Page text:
What Would Buddha's Brain Look Like?
"Siddhartha's Brain" is a recent book by veteran science and medical journalist James Kingsland. (His blog, Plastic Brain is worth following.) His book weaves the story of the Buddha's life and core teachings together with a comprehensive review of the latest research into the physiology and neuroscience behind practices like meditation and mindfulness. And it does so in a highly readable and engrossing manner.
Kingsland suggests that the Buddha was one our earliest and most insightful psychologists who prescribed a set of practices to help us all move towards a healthy mental state. With this idea as a backdrop, he systematically explores the thousands of research reports that scientists around the world have produced in recent decades. Given the explosion in mental health related illnesses and the efficacy of meditation in treating them (even in some cases moreso than medication) he shows that the practices the Buddha espoused 2500 years ago are more relevant today than ever.
As Kingsland shows, the research is suggesting that meditation and mindfulness, even in small doses, can make us happier and healthier people. Scientists are showing that these techniques can be used to alleviate stress, anxiety, depression, chronic pain and addictions. They have shown that meditation can improve concentration, empathy, emotional self-control, and enhance personal relationships. And there are even some preliminary results showing that these techniques can boost immune function, reduce the chance of dementia and Alzheimer's and even slow the aging process.
Kingsland covers these topics and uses them to show (in a non-didactic, non-spiritual way) that meditation is an essential ingredient for achieving our full potential as humans, for reaching our own personally-optimal psychological and physical state of well-being. And he does this in a way that is based on the science of the mind, on the best of the peer-reviewed studies by the highest quality neuroscientists of our day. It really is a much needed and unique addition to the many books purporting to espouse the benefits of mindfulness and meditation (not to mention being a pleasure to read).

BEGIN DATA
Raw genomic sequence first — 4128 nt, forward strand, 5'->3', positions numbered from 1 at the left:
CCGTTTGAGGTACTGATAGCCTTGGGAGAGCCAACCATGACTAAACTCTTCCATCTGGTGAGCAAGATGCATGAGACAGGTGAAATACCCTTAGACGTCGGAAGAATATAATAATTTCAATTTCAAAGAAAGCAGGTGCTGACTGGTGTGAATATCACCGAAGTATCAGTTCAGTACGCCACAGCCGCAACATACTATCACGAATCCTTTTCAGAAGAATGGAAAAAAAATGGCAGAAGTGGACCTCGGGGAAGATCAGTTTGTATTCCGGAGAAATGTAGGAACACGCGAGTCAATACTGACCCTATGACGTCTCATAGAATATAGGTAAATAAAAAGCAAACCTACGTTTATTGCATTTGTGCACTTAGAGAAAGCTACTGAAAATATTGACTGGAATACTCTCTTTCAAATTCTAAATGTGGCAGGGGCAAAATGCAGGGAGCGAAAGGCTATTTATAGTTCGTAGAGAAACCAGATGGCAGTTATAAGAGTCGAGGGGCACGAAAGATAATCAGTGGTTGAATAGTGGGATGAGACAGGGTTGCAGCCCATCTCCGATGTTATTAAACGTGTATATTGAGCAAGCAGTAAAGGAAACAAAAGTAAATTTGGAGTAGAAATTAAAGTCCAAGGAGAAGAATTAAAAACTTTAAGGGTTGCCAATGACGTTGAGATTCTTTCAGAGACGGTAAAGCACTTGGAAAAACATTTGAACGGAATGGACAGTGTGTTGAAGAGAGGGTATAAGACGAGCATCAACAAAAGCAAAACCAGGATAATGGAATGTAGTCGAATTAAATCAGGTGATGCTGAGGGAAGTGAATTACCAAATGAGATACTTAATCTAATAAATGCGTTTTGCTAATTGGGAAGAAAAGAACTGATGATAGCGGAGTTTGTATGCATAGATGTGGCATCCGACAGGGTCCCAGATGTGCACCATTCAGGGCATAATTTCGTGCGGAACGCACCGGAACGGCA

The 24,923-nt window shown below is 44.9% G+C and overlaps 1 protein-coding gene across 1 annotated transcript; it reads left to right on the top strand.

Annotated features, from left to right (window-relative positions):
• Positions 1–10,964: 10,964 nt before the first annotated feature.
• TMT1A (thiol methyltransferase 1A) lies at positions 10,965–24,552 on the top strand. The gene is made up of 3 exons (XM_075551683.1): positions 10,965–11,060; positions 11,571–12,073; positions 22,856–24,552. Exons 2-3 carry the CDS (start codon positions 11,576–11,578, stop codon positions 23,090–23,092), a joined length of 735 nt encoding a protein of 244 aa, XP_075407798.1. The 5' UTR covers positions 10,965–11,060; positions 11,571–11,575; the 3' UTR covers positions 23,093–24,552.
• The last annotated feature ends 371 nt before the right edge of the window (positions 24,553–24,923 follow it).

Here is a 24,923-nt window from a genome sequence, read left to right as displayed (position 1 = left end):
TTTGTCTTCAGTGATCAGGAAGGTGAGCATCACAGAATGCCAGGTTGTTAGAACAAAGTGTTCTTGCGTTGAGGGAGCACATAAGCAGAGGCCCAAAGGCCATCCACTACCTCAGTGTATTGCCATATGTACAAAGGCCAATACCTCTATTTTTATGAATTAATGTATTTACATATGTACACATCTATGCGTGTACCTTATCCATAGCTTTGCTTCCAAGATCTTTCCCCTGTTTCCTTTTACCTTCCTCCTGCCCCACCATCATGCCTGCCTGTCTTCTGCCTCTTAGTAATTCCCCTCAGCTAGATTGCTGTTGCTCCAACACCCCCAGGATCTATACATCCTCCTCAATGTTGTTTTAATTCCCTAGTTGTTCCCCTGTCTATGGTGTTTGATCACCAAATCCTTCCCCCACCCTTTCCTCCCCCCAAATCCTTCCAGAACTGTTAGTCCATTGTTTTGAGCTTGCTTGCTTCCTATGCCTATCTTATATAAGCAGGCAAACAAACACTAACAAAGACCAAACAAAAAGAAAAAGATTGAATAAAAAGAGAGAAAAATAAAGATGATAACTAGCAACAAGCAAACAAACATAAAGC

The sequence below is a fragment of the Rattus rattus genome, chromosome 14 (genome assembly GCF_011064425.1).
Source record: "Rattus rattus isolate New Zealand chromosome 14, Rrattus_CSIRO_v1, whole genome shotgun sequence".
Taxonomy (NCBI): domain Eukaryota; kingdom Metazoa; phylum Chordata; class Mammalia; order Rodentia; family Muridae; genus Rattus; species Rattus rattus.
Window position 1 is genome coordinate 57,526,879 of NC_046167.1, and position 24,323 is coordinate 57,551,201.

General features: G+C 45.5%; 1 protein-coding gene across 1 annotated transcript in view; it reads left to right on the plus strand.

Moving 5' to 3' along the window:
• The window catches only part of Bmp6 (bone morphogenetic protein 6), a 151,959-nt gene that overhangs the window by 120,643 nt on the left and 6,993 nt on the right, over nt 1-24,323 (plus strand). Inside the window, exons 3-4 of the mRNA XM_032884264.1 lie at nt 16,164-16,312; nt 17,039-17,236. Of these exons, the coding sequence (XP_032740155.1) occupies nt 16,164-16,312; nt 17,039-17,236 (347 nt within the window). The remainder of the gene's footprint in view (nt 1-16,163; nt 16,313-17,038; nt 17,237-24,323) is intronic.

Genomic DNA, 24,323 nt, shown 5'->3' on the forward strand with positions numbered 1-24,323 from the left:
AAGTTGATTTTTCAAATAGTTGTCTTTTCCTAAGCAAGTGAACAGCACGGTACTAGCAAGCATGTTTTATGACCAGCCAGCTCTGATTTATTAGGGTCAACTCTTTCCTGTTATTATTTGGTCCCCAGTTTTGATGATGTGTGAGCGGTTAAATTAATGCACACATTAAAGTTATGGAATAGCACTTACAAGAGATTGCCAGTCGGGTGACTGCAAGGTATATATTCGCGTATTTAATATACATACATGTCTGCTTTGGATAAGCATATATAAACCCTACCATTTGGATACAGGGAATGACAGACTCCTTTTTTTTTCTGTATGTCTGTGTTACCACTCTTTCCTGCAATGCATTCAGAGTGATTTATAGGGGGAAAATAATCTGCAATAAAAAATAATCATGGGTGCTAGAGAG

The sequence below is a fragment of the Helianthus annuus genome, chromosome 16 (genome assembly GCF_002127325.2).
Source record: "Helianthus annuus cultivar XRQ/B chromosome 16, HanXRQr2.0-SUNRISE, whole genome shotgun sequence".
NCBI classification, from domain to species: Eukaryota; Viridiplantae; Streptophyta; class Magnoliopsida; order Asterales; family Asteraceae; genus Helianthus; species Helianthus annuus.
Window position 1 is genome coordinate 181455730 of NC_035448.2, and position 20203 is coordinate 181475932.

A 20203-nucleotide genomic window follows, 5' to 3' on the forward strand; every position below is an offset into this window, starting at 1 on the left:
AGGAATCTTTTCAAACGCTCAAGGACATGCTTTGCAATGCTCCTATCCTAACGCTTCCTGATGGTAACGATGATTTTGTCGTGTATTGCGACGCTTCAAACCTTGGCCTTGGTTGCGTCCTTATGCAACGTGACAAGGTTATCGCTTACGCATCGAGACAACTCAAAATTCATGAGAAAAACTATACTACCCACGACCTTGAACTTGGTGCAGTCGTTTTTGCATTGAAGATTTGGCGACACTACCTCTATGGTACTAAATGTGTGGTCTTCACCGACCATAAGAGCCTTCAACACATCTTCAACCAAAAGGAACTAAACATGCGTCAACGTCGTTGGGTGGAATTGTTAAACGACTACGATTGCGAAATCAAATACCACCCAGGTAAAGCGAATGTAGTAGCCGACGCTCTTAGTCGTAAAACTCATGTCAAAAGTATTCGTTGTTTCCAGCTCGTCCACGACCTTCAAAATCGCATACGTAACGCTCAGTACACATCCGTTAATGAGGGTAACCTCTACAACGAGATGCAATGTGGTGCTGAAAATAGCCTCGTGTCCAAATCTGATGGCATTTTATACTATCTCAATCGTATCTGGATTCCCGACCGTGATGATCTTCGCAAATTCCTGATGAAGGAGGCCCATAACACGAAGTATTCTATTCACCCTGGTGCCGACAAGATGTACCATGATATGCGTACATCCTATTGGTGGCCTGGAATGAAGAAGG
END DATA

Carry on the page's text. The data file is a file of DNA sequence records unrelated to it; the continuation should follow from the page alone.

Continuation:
What the book misses (and it is a minor miss in the context of an excellent book) is the overarching theory of self and non-self that is so crucial to realizing the optimal state of well-being (or what in the old days they used to call enlightenment). If you don't include as part of your theory the confusion and suffering that comes from identification with our body/brains, then the benefits of meditation and mindfulness, though real and worthy, are ultimately going to be limited. He tip-toes near it in a discussion around buddhist ethics towards the end but doesn't give it the more fulsome treatment it deserves.
The other quibble I have is that likening the brains of todays advanced meditators with the Buddha's misses the probable difference between theirs and the "fully awakened one's" (aka the Buddha). Like the brain of Jesus (probably), my bet is that the Buddha's brain was quite beyond anything we would see in scans of someone who happen to clock up (an admittedly very impressive) tens of thousands of hours of meditation. For example, I would guess that the Buddha's amygdala could be pretty quiet if a tiger where to launch at him in the jungle whereas Kingsland suggests that it would do the normal fear response before quickly adjusting.
Someone of the Buddha's attainment 1) probably wouldn't attract an attack from a tiger or the equivalent situation; 2) if he did, he would probably anticipate it before it happened and thus be able to calmly respond; 3) if he didn't anticipate it, he is of a level that he could probably heal the situation/calm the "tiger" (or the equivalent danger in whatever similar situation); 4) if the situation was not meant to be healed, he might in fact consciously trigger the amygdala to fire to enable the fight or flight response in the body; or 5) perhaps it would be his time to die and this was the manner in which it would come, in which case he would die with equanimity.